Use predictive analytics (PA) tools to see how your demand curve reacts to differing economic stimuli: Some of the PA products leverage large econometric databases. Prepare to align emerging economic factors against your own POS or shipment histories and look for correlations, latency, and inflection points. Look for products or product families that are counter–cyclical and may see an uptick and plan to leverage this dynamic. Understanding the leading economic indicators and their latency on your business will help you plan better in good times and in recessionary times.

Monitor key indicators of economic activity: During both the 2001 and 2008 recessions, my planning group provided an informal analysis of 25 or so key economic indicators—from housing starts to unemployment to consumer confidence. We looked for the aforementioned correlation and latency impacts to determine what items were impacted by specific economic indicators and how long it took these results to manifest themselves within demand Start tracking these indicators now.

Bring it to S&OP—now: Sooner than later, proactive planners should escalate conversation about recessionary contingencies to the executive review phase of their S&OP processes, since the topic is a strategic issue that needs to be part of the executive conversation. Create a one-slide summary of key factors likely to have the greatest impact on your business and track them in each meeting.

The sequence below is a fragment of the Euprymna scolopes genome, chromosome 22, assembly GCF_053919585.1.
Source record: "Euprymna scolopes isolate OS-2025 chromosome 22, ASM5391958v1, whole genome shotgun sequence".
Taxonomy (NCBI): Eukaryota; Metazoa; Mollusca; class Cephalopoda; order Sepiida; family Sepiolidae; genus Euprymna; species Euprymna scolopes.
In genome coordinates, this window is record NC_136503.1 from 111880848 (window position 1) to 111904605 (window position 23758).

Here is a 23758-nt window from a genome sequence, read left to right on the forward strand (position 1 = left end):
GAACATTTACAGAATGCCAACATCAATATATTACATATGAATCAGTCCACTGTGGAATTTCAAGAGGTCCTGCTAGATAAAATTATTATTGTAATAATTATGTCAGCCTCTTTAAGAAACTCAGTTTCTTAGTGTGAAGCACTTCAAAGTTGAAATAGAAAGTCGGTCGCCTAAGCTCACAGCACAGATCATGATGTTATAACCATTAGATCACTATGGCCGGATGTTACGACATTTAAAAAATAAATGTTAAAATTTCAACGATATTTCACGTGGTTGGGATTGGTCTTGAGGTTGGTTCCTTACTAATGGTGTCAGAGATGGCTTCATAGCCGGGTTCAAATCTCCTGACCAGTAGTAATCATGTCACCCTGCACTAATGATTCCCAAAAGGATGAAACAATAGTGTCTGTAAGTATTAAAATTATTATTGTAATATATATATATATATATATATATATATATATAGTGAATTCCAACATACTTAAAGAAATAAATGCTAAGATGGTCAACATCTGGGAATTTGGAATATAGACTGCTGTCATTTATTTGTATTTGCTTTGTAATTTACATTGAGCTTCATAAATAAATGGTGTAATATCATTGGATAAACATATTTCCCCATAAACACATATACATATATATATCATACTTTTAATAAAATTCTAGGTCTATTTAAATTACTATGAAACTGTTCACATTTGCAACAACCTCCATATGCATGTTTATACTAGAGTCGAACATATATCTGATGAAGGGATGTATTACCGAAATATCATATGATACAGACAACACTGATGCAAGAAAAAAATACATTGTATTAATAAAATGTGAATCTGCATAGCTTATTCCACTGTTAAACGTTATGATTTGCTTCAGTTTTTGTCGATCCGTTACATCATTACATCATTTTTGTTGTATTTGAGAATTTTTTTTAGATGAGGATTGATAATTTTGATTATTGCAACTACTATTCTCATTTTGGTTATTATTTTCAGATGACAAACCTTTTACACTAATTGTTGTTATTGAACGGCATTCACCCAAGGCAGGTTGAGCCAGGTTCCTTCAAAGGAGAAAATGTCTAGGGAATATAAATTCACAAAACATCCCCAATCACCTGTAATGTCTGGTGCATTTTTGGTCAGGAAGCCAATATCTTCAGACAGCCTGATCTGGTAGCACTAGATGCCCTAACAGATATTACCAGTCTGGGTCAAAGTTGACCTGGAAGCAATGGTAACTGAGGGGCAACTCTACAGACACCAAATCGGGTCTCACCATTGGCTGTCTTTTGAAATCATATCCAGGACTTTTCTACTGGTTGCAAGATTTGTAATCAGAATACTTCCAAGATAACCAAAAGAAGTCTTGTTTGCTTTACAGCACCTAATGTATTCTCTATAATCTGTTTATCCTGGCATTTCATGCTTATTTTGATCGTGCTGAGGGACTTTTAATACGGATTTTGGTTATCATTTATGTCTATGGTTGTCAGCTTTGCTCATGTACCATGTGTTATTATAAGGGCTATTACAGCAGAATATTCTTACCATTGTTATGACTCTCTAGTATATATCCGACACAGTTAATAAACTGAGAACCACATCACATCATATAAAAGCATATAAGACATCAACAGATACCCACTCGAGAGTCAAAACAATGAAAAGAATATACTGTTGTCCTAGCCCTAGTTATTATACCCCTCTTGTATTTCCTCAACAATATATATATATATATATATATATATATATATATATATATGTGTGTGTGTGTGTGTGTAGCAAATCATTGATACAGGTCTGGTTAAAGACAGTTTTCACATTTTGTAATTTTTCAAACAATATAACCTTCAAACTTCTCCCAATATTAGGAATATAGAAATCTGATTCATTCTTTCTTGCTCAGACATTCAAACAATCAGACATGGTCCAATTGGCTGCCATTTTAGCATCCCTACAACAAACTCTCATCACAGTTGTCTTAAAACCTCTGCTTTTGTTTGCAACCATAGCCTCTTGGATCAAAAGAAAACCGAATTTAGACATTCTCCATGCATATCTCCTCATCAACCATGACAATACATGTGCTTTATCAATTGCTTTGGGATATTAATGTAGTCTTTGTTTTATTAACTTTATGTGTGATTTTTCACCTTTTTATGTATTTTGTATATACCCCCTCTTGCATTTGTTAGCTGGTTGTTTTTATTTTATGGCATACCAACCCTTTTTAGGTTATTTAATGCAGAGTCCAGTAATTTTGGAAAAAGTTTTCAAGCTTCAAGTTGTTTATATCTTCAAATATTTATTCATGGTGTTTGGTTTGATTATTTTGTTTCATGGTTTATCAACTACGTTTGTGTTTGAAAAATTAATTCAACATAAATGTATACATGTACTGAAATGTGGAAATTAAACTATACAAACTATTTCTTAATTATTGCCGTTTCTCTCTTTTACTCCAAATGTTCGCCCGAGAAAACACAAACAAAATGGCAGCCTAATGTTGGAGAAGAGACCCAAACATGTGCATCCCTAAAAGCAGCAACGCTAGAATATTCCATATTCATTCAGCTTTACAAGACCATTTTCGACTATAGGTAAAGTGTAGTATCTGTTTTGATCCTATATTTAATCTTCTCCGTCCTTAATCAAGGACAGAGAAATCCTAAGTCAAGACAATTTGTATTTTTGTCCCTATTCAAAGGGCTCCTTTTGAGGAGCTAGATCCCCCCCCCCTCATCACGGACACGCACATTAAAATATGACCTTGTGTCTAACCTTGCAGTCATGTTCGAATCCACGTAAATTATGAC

There is no magic to understanding and navigating the potential impacts of a recession, whenever the next one may come. The solution is the hard work of becoming intimately knowledgeable about past impacts on your business, tempered with updated knowledge of changes in your business model (such as the growth of e-commerce) and in your product offerings.

Bottom Line

When you’ve weathered as many recessions as I have, you learn what to look for and you recognize promising responses that have worked in the past. Some of the most interesting dialogues I ever had in the S&OP process occurred during difficult economic times. Demand planners and S&OP leaders should take action now to initiate forward-looking conversations about recessionary impacts. It is a fiduciary responsibility of the planning role to facilitate this difficult discussion.

This article was first published in the Summer 2019 issue of the Journal of Business Forecasting. To get the journal delivered to your door quarterly and a host of other benefits including free workshops, discounted events, and access to the entire IBF knowledge library, become an IBF member. Join the IBF tribe here.